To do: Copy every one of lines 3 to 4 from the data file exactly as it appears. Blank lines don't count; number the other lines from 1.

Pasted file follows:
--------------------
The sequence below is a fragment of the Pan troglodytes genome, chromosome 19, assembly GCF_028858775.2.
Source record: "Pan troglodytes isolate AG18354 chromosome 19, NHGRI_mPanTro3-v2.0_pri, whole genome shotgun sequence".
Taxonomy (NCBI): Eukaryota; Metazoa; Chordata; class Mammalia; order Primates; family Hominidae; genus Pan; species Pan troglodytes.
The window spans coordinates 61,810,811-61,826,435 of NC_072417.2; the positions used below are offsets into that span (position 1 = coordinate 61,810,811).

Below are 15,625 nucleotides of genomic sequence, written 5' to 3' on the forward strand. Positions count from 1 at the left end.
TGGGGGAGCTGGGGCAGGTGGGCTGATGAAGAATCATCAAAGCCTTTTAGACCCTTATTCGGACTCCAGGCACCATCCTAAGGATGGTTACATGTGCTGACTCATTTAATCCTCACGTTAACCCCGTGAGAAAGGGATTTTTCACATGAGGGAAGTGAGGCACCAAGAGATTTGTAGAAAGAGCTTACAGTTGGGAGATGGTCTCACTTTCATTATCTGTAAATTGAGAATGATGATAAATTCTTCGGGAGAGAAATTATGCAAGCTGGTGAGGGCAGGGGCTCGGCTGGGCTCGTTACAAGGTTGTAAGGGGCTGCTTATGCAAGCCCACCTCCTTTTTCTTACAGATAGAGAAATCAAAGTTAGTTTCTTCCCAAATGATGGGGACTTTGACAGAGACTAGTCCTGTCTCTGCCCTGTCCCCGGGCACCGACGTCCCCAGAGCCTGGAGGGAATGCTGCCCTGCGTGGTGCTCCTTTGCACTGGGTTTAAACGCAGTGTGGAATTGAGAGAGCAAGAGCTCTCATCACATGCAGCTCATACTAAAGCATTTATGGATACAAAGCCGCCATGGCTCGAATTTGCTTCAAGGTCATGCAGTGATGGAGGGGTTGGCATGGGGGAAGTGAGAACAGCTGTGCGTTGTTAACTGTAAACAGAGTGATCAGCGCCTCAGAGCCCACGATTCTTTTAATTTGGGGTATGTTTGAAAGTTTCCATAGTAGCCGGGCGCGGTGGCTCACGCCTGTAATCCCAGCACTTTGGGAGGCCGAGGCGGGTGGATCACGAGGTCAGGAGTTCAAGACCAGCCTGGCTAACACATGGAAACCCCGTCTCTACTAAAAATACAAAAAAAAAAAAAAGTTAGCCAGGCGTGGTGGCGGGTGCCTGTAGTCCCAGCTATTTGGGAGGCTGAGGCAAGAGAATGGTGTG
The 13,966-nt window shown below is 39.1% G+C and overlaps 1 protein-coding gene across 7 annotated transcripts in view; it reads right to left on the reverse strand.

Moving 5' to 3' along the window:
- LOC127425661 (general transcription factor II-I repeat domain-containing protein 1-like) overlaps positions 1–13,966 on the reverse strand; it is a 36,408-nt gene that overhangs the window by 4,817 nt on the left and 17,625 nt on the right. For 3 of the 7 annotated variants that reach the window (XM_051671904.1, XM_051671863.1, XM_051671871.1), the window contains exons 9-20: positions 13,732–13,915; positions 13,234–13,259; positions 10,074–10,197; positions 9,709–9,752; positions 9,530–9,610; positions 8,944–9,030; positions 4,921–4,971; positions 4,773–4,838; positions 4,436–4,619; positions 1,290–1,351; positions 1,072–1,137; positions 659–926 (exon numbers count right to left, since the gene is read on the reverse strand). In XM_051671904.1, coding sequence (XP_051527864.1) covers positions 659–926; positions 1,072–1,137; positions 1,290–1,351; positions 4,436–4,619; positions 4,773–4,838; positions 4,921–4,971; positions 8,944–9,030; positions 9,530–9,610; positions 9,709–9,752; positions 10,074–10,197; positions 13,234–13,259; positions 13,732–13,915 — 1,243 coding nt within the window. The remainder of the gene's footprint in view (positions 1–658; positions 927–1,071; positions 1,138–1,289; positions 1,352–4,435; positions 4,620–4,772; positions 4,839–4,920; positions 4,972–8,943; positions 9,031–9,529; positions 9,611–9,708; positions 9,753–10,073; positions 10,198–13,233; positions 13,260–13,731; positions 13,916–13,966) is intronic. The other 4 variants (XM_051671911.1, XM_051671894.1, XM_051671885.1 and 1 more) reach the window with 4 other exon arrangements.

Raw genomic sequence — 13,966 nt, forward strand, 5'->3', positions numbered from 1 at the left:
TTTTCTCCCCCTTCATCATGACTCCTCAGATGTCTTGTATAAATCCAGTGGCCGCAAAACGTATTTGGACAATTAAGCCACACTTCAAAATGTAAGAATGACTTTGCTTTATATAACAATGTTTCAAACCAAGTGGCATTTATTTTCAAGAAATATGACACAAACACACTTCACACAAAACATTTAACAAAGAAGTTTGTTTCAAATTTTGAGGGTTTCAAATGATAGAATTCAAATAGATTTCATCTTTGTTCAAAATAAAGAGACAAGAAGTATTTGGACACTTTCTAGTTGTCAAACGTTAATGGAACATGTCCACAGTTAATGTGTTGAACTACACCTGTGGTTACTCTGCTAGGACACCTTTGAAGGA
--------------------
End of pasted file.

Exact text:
Taxonomy (NCBI): Eukaryota; Metazoa; Chordata; class Mammalia; order Primates; family Hominidae; genus Pan; species Pan troglodytes.
The window spans coordinates 61,810,811-61,826,435 of NC_072417.2; the positions used below are offsets into that span (position 1 = coordinate 61,810,811).